I was given the 50 cent tour of the factory. First, to the
cabinetry department. Here is a model of reasonably efficient,
good-quality high volume cabinetmaking. Panels are cut to size
and routed using appropriate jigs. Glue is then spread on the
joints and the cabinet is assembled and held together using
gigantic rubber bands. The whole affair is popped into the
woodworking equivalent of a microwave oven (actually, an MHF RF
heater) and the glue is "cooked" for about 5 minutes, after
which, the cabinet is ready for finishing. So far, so good. The
cabinet are inspected for any damage, and bad units rejected. So
far, about $25 has been invested in a cabinet for something like
a JBL L-100. Now the fun begins. The rejected cabinets, rather
than being tossed away, are shuttled over to a room occupied by a
bevy of middle-European craftsmen, who take the cabinets, sand
off the veneer, and glue on a whole new veneer skin. This takes
several hours per cabinet, and, as I later calculated, costs
about $100 per repaired cabinet. Now, given a reject rate of
about 20%, this means that it costs nearly $40 per cabinet when
you spread the cost of repairs over the entire production run!
Now you know why JBL products can be so expensive!

By far the most shoking discovery was the "quality control"
department for drivers. At first glance, it seemed
straightforward enough. A Hewlett-Packard dual-channel audio
spectrum analyzer was used. The driver was placed in a test
chamber, and a sweep signal applied. This was read into one
channel of the analyzer, and compared to the response of a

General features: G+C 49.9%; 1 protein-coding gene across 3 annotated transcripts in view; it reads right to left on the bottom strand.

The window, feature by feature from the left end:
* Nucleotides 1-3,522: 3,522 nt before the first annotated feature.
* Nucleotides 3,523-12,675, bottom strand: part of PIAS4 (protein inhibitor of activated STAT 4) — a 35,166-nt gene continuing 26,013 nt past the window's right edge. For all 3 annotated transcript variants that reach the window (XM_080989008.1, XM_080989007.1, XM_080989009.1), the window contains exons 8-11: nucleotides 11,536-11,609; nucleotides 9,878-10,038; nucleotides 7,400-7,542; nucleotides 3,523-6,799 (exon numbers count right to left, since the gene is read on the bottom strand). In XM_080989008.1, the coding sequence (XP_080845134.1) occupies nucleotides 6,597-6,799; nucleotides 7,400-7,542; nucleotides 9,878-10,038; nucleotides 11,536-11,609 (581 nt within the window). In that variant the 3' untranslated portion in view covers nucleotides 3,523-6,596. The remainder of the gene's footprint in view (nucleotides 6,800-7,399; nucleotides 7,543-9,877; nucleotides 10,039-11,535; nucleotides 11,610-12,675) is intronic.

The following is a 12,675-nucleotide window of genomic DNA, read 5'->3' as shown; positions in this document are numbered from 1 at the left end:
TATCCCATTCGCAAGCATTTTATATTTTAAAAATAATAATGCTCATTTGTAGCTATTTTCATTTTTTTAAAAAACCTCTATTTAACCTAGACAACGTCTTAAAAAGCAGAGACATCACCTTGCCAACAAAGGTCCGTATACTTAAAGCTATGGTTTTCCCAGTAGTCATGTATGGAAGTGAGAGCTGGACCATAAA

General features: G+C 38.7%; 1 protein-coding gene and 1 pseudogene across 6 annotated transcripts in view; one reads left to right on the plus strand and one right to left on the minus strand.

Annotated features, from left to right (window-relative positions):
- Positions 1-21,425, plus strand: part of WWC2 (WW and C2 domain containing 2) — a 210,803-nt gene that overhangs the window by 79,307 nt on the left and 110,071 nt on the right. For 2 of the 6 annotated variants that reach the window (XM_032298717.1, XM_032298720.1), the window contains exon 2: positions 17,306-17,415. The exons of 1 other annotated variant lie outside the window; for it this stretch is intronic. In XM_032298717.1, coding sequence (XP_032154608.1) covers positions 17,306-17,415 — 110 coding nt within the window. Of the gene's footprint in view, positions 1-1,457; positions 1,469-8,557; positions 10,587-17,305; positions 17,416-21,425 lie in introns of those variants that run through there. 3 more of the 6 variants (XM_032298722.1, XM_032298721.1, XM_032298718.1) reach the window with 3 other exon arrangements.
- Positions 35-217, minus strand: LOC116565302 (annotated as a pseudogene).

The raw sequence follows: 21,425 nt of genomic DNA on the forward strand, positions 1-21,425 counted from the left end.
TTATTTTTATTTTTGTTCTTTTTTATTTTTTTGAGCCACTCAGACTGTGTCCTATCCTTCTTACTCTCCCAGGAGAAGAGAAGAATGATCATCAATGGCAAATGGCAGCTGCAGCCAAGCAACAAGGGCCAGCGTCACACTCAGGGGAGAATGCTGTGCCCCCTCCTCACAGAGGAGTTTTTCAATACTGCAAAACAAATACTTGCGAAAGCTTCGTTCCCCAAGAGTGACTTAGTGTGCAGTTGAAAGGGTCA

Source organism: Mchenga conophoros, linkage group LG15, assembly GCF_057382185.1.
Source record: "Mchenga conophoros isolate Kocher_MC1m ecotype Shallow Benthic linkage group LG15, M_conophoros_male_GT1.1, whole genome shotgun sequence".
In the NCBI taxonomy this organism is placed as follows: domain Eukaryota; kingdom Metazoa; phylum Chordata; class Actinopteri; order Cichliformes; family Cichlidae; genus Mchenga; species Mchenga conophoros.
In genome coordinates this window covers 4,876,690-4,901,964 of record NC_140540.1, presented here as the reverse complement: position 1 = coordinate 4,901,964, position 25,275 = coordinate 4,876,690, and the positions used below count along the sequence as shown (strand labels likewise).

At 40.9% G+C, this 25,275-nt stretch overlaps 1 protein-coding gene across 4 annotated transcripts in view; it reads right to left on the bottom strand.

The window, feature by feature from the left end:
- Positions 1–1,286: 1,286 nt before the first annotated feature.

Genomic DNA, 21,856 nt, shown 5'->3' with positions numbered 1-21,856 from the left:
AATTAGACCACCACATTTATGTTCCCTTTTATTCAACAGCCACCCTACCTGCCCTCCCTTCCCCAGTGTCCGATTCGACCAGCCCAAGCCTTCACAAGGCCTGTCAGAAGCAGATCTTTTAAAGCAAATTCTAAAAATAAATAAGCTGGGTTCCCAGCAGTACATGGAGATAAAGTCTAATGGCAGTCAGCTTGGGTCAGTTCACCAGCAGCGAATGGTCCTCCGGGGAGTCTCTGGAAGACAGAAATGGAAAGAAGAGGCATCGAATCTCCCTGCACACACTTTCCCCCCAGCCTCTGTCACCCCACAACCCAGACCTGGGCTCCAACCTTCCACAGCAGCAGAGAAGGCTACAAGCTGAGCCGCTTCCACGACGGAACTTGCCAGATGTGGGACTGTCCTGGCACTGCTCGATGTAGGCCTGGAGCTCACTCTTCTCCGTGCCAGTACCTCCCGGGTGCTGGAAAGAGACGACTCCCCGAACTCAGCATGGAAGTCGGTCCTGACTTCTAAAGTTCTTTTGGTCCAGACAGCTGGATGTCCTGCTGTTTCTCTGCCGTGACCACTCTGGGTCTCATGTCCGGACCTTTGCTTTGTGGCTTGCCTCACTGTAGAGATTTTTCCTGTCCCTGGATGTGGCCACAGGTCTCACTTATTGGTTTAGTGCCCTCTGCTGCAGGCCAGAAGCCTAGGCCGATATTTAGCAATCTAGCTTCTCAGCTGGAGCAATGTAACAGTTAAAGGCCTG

"reference" driver stored in the other channel. Any response
falling outside certain pre-established limits causes the driver
to be rejected. Ok, so what's the beef here? Sure, you might
argue, such a sweep signal cannot possibly measure all
performance aspects of a driver. Well, you're probably right.
What about distortion, you might ask? Yup, ain't measured. But
the problem with JBL's technique is that the reference driver
used is the first driver off the production line that day.

Travel with me now, as we recall that fateful day, 10 years ago:

ME: So you use the first driver off the line as your
standard, eh?

THEM: Yep!

ME: Why?

THEM: That way, we don't have the problem of having a
reference that ages and changes with time!

ME: Aha. Do you measure that first driver and compare
IT to anything.

THEM: (very innocently), Why, no, of course.

ME: Of course (short pause) What, uh, happens if that
first driver is a piece of unmittigated s**t?

THEM: Why, of course, then that means that, uh,
(pause), well, ... uhm (pause), see, it's not what you
think because we, uh, (pause) well, (very, very long
pause), uh... (total silence for a long time).

ME: Thank you, gentlemen, you've answered my questions
to my satisfaction.


We then proceeded to get a half-dozen drivers out of stock, each
with a different date code, and measure them. Surprise, surprise,
no two were the same, in fact, they weren't even close. As this
had been going on for several YEARS, needless to say, there was
much weeping, wailing and gnashing of teeth.

One of the other things I witnessed was the unveiling of the
prototype JBL state-of-the-art monitor loudspeaker (something
like the L-600). It had and 18 inch sub-sub-something and a 15
inch sub-hoochy and a 10 inch mid-sub dingo and a 8 inch mid-
dingy and a horn-horn here and a horn-horn there, here a ring-
radiator, there a diffusion lens, everywhere a driver. It was, I
think I can state unequivocably, the very worst loudspeaker, bar